8. Anger does us more harm than good.
This was another very common Stoic technique. Other people’s actions might harm us physically, damage our property, or our reputation. However, anger injures our own moral character. According to the Stoics, therefore, it hurts us much more deeply than another person’s actions ever could. Anger does us more harm, in other words, than the things we’re angry about. Focusing on the negative consequences of our anger can help motivate us to let it go.

Anger does us more harm than the things we’re angry about…

9. Nature gave us the virtues to deal with anger.
The Stoics frequently reminded themselves to contemplate how a wise person, such as Socrates, would deal with challenging people or events, and what strengths or virtues he might employ in specific situations. We all have inner resources that can be used to deal more constructively with difficult people, such as the capacity for patience, tolerance, empathy, and kindness. Reminding ourselves of these positive qualities and contemplating how they could be applied, can help us find an alternative to anger, and a better way of coping.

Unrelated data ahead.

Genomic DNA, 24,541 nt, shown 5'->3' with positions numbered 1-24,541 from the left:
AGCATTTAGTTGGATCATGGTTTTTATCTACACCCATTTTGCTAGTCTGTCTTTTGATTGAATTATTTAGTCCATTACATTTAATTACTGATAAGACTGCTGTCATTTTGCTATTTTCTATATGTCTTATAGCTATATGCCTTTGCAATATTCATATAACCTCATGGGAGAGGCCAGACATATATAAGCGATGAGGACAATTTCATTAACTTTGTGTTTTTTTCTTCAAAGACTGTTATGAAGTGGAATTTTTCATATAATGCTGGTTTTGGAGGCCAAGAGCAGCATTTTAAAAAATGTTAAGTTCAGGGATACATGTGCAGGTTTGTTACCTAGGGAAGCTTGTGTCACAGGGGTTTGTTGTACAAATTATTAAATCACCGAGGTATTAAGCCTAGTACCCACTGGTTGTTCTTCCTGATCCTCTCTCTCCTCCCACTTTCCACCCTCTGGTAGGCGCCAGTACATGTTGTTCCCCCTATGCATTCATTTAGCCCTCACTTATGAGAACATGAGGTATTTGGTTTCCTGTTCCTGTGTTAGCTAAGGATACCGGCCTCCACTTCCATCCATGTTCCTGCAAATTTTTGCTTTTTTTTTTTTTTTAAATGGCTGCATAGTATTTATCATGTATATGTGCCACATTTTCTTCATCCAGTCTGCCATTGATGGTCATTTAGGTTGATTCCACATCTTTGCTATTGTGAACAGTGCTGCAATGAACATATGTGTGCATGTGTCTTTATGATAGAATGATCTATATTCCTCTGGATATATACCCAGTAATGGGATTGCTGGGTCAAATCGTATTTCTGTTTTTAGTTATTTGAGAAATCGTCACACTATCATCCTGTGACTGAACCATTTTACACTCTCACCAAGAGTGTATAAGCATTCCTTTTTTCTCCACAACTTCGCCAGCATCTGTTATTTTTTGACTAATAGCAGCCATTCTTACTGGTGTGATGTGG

10. It’s madness to expect others to be perfect.
The Stoics were determinists who believed that the wise are seldom shocked because they view whatever happens in life as inevitable. There’s good and bad in the world. Marcus tells himself that “to expect bad people not to do bad things is madness because that is wishing for the impossible.” It’s therefore irrational to act surprised but when we’re angry we say things like “I can’t believe someone would do that!” Marcus thinks that’s naive and foolish. When someone acts in a way that’s objectionable we should tell ourselves that is to be expected from time to time. It’s just a part of life. Acting less shocked makes it easier to respond calmly and rationally to events that might otherwise make us feel enraged and offended.

It really does seem that Marcus dedicated himself to practicing psychological techniques like these every day. It’s easy to see how they could have helped him overcome the quick temper of his youth and transform himself into the embodiment of Stoic equanimity that he reputedly became. There are no accounts of him losing his temper despite the enormous challenges he faced throughout his reign. Instead, we’re told that he earned a reputation among Roman citizens for having been an exceptionally wise and gentle ruler.
If you want to learn more about the life and Stoic philosophy of Marcus Aurelius, and how techniques from Stoicism can help you to deal with bad habits, manage anger, overcome worry and anxiety, cope with pain and illness, and even come to terms with your own mortality, check out How to Think Like a Roman Emperor.